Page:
Country’s most senior civil judge has heavily criticised both cuts to legal aid and court costs
The most senior civil judge in England and Wales has decided to call it quits. Master of the Rolls, Lord Dyson, will step down at the end of July of this year according to newspaper reports.
Dyson — who will bow out as he celebrates his 73rd birthday — could have continued in the role for a further two years.
Educated at a Leeds-based grammar school, Dyson went on to study classics at Wadham College, Oxford University. Called to the Bar at Middle Temple in 1968, Lord Dyson — or simply John at that time — was a member of London’s Keating Chambers, taking silk in 1982.
Appointed to the High Court in 1993, Dyson worked his way up the judicial ladder, becoming a Justice of the Supreme Court in 2010.
Landing his current role as head of civil justice in 2012 — a position once held by law school favourite Lord Denning — Dyson replaced Lord Neuberger, who switched roles to became President of the Supreme Court.
Despite a reserved demeanour on the bench, Dyson increasingly became a vocal opponent to both cuts to legal aid and rising court fees.
Speaking at justice select committee in 2014, the top judge slammed government cuts to legal aid. With litigants left to fend for themselves — unable to afford a lawyer — he warned MPs that winnable cases were being lost.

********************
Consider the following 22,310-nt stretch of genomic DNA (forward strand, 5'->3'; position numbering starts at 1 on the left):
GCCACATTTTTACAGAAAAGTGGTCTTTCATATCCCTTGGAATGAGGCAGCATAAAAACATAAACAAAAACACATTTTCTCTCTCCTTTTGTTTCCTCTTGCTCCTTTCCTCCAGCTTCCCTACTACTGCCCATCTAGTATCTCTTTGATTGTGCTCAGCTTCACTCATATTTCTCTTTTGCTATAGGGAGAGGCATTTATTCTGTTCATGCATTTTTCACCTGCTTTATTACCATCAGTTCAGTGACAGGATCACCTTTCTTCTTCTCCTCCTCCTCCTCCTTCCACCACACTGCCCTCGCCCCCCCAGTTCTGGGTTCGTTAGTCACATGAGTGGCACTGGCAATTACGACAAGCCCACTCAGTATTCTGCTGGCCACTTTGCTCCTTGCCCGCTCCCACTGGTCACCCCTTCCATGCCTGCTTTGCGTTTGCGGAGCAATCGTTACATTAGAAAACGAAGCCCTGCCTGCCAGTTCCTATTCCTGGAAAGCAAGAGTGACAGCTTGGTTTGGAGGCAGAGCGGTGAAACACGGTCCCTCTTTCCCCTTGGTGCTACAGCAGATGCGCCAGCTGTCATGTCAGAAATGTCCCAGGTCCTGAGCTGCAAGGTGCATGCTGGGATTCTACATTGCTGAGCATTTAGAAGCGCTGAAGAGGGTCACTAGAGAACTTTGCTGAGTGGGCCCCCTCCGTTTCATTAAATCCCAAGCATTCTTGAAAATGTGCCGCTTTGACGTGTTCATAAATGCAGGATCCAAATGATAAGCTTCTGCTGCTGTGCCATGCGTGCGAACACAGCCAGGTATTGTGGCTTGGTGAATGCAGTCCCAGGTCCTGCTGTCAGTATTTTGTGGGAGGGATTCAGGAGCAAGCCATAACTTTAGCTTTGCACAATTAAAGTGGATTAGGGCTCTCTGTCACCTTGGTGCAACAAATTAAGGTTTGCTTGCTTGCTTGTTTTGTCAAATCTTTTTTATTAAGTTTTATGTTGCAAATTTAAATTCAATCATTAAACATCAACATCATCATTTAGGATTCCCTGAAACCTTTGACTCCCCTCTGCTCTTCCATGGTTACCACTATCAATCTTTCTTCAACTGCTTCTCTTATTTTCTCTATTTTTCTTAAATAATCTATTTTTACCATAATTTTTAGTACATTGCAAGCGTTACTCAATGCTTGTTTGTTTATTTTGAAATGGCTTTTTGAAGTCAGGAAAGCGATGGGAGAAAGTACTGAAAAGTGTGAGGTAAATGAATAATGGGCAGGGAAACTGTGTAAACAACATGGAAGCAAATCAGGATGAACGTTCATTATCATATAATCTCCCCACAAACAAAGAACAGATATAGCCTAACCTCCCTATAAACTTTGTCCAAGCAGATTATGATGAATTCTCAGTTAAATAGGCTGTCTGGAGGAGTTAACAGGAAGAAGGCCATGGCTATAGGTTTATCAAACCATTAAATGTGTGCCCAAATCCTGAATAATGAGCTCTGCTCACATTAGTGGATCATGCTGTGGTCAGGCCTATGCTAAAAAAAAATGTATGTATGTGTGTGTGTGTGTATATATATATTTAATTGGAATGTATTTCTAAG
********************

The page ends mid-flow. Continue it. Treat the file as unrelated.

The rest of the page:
At a CILEx bash last year, a sceptical Dyson contemplated further legal aid cuts. “Frankly I think one needs quite a lot of imagination to think what further cuts there may be,” he told legal execs.
Fast-forward to just last month and Dyson was having a pop at the government again. Attending yet another select committee meeting, Dyson blasted MPs for not considering the “real dangers” of enhanced civil court fees. Referencing the recent fees increase of 10%, the Master of the Rolls described the government’s actions as making a “bad situation” worse.